Getting married in China: The paperwork in Finland

chinese marriage certificateOur quest for Chinese marriage certificates

Me and my Chinese fiance are getting married in China this Spring. We will get out marriage certificates on Valentine’s Day (if everything goes as planned) and have a Wedding party in the beginning of May. Getting married abroad to a foreigner means there is paperwork to be done. I have now luckily finished the first step and got my papers in order here in Finland.

The first thing was to get a Certificate of capacity under Finnish law to contract marriage before a foreign authority. It takes a week to get this documents which is in Finnish, Swedish, English and German. You get this document from the Local Register Office and with 11 euros they will notarize it as well.

Next seal has to come from the Ministry for Foreign Affairs of Finland which will certify the Local Register Office’s signature and seal. As I was running out of time, my plane leaving next Tuesday I decided to go to Helsinki my self to get the seals from both the ministry and the Chinese Embassy.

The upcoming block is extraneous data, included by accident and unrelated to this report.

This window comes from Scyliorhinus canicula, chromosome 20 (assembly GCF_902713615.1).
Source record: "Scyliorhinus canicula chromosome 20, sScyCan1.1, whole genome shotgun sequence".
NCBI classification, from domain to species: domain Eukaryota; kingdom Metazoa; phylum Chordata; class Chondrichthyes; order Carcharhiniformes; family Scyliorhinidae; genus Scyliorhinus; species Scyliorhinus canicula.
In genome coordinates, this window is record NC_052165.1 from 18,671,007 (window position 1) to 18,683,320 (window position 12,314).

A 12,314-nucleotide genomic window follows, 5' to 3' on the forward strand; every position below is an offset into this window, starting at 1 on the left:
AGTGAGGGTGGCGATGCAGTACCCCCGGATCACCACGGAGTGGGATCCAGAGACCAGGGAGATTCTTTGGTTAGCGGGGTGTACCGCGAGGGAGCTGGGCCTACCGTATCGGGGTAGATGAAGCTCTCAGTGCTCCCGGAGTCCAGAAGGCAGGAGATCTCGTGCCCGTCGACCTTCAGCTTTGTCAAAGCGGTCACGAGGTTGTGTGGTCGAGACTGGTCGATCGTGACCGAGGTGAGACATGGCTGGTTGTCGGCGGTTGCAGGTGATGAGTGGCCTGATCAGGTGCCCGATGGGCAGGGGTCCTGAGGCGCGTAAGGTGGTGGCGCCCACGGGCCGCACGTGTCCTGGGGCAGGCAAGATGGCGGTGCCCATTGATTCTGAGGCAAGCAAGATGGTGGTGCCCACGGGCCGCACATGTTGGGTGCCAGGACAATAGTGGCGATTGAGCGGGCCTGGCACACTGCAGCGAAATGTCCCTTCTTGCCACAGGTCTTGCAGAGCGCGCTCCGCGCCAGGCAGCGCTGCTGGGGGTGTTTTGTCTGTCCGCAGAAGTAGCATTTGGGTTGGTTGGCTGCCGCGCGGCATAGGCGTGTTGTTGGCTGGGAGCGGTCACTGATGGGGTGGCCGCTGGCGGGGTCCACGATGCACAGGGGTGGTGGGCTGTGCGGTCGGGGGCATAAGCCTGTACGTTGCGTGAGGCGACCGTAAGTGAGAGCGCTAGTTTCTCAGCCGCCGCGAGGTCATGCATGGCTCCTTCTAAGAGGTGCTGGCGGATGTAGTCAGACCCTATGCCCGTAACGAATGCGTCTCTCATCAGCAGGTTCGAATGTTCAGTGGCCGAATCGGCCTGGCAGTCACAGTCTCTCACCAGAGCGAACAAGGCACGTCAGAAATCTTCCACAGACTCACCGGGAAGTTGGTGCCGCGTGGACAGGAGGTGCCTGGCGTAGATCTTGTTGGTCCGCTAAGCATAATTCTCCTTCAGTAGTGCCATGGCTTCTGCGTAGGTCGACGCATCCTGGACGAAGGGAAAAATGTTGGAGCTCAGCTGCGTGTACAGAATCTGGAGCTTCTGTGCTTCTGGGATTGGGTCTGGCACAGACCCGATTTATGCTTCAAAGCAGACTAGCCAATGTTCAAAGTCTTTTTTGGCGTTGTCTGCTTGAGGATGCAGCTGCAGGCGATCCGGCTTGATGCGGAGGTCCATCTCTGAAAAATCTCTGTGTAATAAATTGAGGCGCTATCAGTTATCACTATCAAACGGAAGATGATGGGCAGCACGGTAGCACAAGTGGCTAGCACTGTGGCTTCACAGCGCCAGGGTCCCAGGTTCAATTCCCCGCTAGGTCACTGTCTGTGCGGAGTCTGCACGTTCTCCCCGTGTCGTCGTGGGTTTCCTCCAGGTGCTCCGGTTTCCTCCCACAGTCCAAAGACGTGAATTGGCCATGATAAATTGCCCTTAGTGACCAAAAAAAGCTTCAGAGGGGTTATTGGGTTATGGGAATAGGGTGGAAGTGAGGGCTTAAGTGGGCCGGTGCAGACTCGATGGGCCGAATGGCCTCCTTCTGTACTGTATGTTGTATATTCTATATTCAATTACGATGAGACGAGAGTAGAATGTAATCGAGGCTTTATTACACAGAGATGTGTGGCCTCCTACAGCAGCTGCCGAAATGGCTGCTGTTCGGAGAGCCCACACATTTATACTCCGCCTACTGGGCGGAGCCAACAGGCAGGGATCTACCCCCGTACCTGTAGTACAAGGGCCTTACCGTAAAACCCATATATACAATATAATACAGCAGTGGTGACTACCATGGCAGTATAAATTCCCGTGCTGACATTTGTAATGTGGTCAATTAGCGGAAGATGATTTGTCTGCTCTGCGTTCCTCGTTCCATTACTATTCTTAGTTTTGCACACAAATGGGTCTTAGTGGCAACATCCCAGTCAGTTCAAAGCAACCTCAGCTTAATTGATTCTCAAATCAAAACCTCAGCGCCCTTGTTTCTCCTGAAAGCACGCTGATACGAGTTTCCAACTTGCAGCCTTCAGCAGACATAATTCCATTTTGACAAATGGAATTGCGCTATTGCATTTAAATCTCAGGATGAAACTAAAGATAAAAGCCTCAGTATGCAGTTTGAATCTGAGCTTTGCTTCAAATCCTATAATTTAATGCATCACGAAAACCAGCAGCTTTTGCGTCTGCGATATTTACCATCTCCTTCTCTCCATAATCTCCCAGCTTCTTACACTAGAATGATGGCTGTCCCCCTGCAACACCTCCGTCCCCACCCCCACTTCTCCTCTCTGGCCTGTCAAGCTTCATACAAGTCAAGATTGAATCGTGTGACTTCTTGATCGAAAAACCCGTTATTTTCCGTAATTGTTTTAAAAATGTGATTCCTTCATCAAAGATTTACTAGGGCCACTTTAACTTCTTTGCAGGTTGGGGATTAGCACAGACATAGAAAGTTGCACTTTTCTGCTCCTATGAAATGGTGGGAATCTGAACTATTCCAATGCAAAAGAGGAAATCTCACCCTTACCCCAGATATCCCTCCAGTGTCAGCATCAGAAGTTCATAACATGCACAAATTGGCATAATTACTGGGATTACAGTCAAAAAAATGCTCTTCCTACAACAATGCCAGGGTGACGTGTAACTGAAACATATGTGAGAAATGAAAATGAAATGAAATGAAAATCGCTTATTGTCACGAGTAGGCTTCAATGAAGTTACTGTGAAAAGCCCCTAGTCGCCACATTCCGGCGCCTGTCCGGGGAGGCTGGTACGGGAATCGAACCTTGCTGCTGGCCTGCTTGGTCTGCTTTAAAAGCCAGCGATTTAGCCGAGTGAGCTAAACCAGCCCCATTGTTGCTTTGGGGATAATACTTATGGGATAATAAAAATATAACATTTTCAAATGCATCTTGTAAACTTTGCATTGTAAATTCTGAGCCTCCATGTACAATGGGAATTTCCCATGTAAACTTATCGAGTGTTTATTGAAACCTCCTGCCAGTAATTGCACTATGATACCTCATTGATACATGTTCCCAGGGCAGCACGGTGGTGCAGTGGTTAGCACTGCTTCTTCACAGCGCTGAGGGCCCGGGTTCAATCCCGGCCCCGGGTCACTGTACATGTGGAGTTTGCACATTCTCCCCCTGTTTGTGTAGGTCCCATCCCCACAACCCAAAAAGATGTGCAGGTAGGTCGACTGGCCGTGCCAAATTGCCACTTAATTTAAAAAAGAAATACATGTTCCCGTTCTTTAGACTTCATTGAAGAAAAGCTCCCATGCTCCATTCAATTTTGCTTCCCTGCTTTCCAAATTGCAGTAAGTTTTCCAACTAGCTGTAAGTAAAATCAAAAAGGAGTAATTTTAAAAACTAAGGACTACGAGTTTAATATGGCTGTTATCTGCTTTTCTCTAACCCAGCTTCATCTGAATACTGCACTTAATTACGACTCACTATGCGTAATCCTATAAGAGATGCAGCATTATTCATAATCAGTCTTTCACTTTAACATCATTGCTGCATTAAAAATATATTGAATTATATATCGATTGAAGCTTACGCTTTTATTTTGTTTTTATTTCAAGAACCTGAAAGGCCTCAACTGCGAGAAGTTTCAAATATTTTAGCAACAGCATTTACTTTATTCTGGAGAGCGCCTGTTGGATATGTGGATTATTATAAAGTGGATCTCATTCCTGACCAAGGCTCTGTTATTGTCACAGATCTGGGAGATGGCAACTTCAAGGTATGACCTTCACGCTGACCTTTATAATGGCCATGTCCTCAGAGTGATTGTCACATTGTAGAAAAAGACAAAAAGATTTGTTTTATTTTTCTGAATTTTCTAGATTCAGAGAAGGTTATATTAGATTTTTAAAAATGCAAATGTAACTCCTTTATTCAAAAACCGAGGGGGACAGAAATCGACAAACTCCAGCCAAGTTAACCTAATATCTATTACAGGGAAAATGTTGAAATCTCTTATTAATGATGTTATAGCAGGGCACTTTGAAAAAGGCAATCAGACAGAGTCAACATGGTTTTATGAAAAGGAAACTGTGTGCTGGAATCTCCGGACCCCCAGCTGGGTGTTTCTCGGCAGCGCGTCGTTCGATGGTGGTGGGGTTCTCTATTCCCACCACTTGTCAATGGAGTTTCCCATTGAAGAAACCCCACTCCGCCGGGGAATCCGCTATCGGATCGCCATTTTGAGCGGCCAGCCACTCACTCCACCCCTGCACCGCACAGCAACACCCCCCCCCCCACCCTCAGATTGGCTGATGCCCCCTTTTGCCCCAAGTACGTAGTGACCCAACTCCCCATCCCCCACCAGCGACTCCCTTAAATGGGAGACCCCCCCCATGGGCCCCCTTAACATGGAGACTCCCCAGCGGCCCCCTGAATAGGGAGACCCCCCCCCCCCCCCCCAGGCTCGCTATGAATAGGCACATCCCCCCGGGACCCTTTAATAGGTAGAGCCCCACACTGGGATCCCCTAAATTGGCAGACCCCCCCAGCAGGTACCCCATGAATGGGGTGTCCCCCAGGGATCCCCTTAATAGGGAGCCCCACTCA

I took a 5.35am bus to Helsinki from my hometown and arrived early to get some breakfast and tea before taking a tram to the ministry. I was the second in line and got my document legalized in ten minutes.

Next I took the tram back to the city center and changed to a metro to Kulosaari. It was easy to find the Chinese Embassy with Google Maps downloaded the day before to my iPhone. As I have always gotten my visas through an agency, this was the first time I visited the embassy my self. Nothing special really, but it was nice to see other Finns going to China and even hear some of their stories.

It wasn’t possible to get the final seal to my document right away, instead I had to wait until the next morning. When I went back I noticed that they had written the wrong date on the paper and the legalization wasn’t done when I arrived. Luckily I got it after waiting for half and hour or so. The man behind the glass even congratulated me for getting married!

Getting the paperwork done in Finland was quite easy and straightforward:

  1. Certificate from the Local Register Office with a notarization signature and seal (11 euros)